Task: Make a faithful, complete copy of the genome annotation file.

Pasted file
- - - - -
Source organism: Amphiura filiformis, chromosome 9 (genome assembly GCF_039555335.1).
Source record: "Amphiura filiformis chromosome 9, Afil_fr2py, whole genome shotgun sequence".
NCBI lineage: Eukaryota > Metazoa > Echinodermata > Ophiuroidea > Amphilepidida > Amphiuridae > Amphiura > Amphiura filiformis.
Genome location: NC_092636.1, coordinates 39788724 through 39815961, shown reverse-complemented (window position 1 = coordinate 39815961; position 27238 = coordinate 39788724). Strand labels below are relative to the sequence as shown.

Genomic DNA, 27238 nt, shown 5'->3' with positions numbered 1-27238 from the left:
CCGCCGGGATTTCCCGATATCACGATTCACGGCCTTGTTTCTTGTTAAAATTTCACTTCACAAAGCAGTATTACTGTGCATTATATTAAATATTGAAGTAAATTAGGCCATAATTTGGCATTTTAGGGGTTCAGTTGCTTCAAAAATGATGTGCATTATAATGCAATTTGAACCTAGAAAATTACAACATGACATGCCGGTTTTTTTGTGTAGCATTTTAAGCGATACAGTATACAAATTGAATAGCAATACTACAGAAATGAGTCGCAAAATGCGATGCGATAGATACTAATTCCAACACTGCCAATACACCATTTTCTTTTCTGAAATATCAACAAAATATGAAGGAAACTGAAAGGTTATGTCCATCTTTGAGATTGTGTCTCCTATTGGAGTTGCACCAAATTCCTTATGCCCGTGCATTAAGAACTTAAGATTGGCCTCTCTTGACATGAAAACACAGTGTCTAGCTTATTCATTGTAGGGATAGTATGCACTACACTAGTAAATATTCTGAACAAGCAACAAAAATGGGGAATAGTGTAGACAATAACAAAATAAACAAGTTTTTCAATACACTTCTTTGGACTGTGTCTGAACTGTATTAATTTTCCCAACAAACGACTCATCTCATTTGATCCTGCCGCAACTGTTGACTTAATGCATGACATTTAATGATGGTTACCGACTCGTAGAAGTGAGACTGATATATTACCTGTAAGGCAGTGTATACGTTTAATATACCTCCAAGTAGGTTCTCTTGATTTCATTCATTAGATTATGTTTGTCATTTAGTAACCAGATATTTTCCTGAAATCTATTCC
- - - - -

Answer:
Source organism: Amphiura filiformis, chromosome 9 (genome assembly GCF_039555335.1).
Source record: "Amphiura filiformis chromosome 9, Afil_fr2py, whole genome shotgun sequence".
NCBI lineage: Eukaryota > Metazoa > Echinodermata > Ophiuroidea > Amphilepidida > Amphiuridae > Amphiura > Amphiura filiformis.
Genome location: NC_092636.1, coordinates 39788724 through 39815961, shown reverse-complemented (window position 1 = coordinate 39815961; position 27238 = coordinate 39788724). Strand labels below are relative to the sequence as shown.

Genomic DNA, 27238 nt, shown 5'->3' with positions numbered 1-27238 from the left:
CCGCCGGGATTTCCCGATATCACGATTCACGGCCTTGTTTCTTGTTAAAATTTCACTTCACAAAGCAGTATTACTGTGCATTATATTAAATATTGAAGTAAATTAGGCCATAATTTGGCATTTTAGGGGTTCAGTTGCTTCAAAAATGATGTGCATTATAATGCAATTTGAACCTAGAAAATTACAACATGACATGCCGGTTTTTTTGTGTAGCATTTTAAGCGATACAGTATACAAATTGAATAGCAATACTACAGAAATGAGTCGCAAAATGCGATGCGATAGATACTAATTCCAACACTGCCAATACACCATTTTCTTTTCTGAAATATCAACAAAATATGAAGGAAACTGAAAGGTTATGTCCATCTTTGAGATTGTGTCTCCTATTGGAGTTGCACCAAATTCCTTATGCCCGTGCATTAAGAACTTAAGATTGGCCTCTCTTGACATGAAAACACAGTGTCTAGCTTATTCATTGTAGGGATAGTATGCACTACACTAGTAAATATTCTGAACAAGCAACAAAAATGGGGAATAGTGTAGACAATAACAAAATAAACAAGTTTTTCAATACACTTCTTTGGACTGTGTCTGAACTGTATTAATTTTCCCAACAAACGACTCATCTCATTTGATCCTGCCGCAACTGTTGACTTAATGCATGACATTTAATGATGGTTACCGACTCGTAGAAGTGAGACTGATATATTACCTGTAAGGCAGTGTATACGTTTAATATACCTCCAAGTAGGTTCTCTTGATTTCATTCATTAGATTATGTTTGTCATTTAGTAACCAGATATTTTCCTGAAATCTATTCC